Milan Gets a New Soundtrack
One of the people Mr. Nyman met, for example, was Miuccia Prada. They ran into each other at the architect Stefano Boeri’s birthday party, where Mr. Nyman was performing. “I found her quite daunting,” he said.
A few years before (2008, to be precise), he made a film called “Cleaners Wear Prada.” In town for a concert, Mr. Nyman was walking through the Galleria Vittorio Emanuele II shopping arcade when he noticed two cleaners in the window of a Prada boutique. One was moving methodically; the second appeared later, frenetically cleaning the window’s exterior. Struck by the scene, Mr. Nyman filmed it, later composing a soundtrack inspired by the Milanese vignette. Ms. Prada remembered.
Then a chance encounter with James Bradburne, the Canadian-British director of the museum Pinacoteca di Brera, in the historic district of Milan, produced a spontaneous invitation to attend a student music performance there. Now Mr. Nyman is the museum’s first composer in residence and plans to compose scores to accompany future exhibitions.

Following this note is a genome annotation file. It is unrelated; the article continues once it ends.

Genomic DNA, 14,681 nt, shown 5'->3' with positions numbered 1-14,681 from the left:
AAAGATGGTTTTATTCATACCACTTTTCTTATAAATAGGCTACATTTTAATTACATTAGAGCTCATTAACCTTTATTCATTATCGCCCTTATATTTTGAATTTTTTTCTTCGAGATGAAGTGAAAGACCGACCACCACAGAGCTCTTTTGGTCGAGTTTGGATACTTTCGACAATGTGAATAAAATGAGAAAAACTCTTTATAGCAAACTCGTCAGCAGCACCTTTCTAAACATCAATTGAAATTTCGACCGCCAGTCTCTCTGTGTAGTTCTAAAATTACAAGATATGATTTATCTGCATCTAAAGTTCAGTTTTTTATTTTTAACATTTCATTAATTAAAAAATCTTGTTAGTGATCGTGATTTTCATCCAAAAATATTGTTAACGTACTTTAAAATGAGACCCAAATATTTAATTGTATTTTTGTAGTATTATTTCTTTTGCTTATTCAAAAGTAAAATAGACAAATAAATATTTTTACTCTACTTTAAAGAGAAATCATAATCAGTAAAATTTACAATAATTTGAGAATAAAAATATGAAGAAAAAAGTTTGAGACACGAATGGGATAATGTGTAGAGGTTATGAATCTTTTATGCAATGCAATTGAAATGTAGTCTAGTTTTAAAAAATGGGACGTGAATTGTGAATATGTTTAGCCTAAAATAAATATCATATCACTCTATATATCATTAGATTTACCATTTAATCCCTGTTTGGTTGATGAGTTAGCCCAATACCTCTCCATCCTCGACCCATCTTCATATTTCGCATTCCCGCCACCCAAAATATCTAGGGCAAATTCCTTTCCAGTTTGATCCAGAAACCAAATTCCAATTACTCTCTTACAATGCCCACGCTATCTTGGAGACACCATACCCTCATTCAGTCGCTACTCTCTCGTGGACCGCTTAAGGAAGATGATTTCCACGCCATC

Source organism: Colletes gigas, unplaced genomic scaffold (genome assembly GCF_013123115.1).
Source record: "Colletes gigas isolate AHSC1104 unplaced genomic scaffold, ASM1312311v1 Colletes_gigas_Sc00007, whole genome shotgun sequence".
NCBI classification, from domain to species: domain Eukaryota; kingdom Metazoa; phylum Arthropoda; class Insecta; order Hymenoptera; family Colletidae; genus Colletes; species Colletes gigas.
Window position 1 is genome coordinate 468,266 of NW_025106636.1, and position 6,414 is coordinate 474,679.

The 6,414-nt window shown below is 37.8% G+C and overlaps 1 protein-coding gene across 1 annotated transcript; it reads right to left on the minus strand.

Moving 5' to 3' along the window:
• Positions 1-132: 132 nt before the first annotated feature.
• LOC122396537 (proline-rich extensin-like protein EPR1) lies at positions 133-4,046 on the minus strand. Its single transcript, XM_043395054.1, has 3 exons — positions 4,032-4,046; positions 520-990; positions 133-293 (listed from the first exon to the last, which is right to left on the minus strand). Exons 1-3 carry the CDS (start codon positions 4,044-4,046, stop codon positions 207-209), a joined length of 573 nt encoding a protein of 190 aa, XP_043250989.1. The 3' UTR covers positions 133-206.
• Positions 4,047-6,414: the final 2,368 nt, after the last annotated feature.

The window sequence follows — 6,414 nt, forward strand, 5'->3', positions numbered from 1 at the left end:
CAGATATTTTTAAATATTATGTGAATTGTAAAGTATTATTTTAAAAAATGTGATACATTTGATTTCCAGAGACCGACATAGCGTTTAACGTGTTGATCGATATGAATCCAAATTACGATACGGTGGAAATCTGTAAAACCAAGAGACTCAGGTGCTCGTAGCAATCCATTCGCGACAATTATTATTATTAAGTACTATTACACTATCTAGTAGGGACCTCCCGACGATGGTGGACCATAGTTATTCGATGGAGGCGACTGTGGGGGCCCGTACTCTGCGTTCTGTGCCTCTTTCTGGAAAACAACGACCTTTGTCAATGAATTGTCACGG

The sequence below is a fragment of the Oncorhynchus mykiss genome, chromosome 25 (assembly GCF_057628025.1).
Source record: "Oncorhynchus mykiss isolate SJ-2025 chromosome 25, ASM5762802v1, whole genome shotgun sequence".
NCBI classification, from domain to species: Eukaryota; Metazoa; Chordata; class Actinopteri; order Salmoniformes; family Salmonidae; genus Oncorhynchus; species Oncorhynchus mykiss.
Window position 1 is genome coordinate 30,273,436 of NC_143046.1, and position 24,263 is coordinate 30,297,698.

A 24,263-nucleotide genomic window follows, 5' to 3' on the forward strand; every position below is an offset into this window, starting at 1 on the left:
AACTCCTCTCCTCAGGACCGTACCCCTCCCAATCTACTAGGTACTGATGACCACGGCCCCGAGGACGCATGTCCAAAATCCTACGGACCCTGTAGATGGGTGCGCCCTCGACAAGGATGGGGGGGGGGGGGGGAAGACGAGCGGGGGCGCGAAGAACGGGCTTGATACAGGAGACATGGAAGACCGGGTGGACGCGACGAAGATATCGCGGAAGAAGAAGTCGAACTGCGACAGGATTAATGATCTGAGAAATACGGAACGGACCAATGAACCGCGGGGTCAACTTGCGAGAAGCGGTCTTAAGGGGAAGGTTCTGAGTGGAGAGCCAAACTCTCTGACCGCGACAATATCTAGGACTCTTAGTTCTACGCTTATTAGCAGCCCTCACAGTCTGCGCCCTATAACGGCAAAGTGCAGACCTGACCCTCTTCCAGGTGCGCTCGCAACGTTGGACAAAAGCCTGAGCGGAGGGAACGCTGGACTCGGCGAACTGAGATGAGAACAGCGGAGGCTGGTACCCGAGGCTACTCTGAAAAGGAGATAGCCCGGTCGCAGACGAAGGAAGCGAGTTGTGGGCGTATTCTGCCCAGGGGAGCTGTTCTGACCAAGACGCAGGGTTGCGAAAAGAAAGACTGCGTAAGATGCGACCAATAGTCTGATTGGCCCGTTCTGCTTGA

And on it goes.
While he was taking advantage of an invitation to view documents in the Archivio di Stato, Milan’s archive, Mr. Nyman saw a 1483 manuscript that included a sentence about Spaniards discovering new continents. “I think it could become part of a song, or part of a piece; there could be a musical version of this, or a musical diary,” he said.
During the visit he was also shown a 1770 book of coats of arms from the Italian region of Lombardy. He intends to use the images for a future commission celebrating the 250th anniversary of Beethoven’s birth, in 2020.
Finally, at the April opening of an installation by the British artist Paul Cocksedge at the site of the Fondazione Luigi Rovati — scheduled to open in 2018 as the first private Etruscan museum and cultural center in the city — Mr. Nyman was introduced to the Rovati family, collectors of the ancient civilization’s art. They have become friends, and, he said, an opera inspired by the vanished culture may be in the works.
“I think anywhere that generates generosity toward other people is a very good place to live,” Mr. Nyman said.
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